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Backhand: Hana, for basically the same reasons you listed for Evonne. But I've seen much more of Hana than Evonne and that's probably the only real difference for me. IMO Hana had the best topspin backhand of any all-courter. Honorable mention: Catarina Lindqvist. Beautiful stroke prodcution and excellent shoulder turn.

Two Handed backhand: Chris probably wrote the darn textbook. She has perfect preparation and great excelleration through her torso while keeping her head still. I think its the most lethal backhand ever. Honorable mention: Monica's wrap-around backhand was like a cannonball slung from a slingshot! She dismissed many a baseline rally with a simple, compact two handy backhand crosscourt to a righties' forehand.

Forehand: Chris deserves a nod here but I also thought that Tracy had excellent preparation on this shot. Tracy's raquet was always back and ready for this stroke.

Serve: I love Steffi's serve the most, but most of us just don't have the kind of timing that it takes to do what Steffi does consistently and through any weather. So I'll go with Martina's serve. When she settled into a motion, it was smooth and rhythmical and it looked hard to tell where she was going to place her serve.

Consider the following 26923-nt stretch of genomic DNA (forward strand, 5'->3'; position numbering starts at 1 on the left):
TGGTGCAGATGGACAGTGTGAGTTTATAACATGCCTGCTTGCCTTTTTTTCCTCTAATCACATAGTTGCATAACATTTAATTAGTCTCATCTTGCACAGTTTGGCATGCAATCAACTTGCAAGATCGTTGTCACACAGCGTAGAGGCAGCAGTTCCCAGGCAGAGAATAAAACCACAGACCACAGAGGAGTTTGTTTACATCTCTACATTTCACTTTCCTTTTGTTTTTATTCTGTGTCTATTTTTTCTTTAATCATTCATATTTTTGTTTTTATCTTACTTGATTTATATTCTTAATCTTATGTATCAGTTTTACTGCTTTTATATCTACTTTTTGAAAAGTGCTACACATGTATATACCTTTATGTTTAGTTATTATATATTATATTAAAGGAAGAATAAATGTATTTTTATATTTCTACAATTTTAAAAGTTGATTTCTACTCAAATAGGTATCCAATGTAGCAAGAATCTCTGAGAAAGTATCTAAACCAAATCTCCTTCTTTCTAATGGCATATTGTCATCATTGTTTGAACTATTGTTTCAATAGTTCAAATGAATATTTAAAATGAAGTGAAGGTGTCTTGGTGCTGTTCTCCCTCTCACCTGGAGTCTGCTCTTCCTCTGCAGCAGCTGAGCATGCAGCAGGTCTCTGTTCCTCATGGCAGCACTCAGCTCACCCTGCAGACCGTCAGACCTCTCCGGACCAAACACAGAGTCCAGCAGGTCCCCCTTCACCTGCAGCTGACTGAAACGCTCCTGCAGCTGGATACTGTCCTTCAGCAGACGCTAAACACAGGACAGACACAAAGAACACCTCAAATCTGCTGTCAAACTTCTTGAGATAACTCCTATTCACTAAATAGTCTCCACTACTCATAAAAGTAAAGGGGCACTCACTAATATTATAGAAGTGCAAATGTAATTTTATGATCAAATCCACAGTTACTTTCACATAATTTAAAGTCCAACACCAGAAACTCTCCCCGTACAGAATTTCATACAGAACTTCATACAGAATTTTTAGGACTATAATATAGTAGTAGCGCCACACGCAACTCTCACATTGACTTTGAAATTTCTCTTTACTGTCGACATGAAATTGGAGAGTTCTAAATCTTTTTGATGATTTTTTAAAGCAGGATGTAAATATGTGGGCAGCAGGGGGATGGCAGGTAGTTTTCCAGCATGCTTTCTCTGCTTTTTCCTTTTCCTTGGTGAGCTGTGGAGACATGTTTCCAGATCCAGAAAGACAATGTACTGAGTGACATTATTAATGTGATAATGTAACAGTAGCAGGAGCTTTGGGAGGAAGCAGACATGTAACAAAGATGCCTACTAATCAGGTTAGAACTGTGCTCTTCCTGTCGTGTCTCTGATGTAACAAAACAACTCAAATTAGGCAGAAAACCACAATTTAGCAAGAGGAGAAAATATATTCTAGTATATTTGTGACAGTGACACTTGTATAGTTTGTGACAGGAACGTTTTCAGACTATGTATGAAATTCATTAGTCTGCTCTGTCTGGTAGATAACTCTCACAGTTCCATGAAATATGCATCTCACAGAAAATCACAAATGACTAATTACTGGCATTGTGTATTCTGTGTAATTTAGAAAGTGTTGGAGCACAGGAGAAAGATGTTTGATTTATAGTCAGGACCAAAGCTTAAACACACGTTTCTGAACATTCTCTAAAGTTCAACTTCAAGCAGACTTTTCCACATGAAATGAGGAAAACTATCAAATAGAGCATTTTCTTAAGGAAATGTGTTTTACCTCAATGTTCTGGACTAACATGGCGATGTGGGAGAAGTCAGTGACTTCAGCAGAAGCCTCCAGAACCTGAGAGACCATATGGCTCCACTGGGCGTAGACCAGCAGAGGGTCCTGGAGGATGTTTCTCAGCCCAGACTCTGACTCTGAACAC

Volley: I only have a couple of BJK matches, but I absolutely love to watch her volley. Martina was gorgeous to watch and was maybe the better volleyer, but she was also flashier whereas BJK might be a little better technically. Honorable mention: Believe it or not, Pammies' volleys were simple (which is always good) but powerful.

Overhead: Nobody got back for an overhead like Martina. With any shot, getting there in time to set up properly is half the battle. Martina took so many lobs over the backhand side and turned them into booming forehand overhead winners. Aranxta moved well and had good shot production on overheads.

Halfvolley: Martina was sooo good at this, just forget anyone else.
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post #4 of 21 (permalink) Old Aug 10th, 2004, 05:20 PM Thread Starter
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Quote:
Originally Posted by Jem
Hi, Alfaffster,

Interestingly enough, I thought Chris' forehand became more of a liability (relatively speaking) as her career progressed. As you note above, she did have a very consistent swing, and this was especially true when she arrived on the tour. She might make an error, but she would adjust. As she got older, I thought her ability to adjust waned ever so slightly. Had I been playing her, I would have attacked her forehand relentlessy in hopes of breaking it down. One shot that rarely brokedown, however, was her forehand drop shot. It was the best drop shot in tennis, although Sanchez Vicario was a close second in my opinion.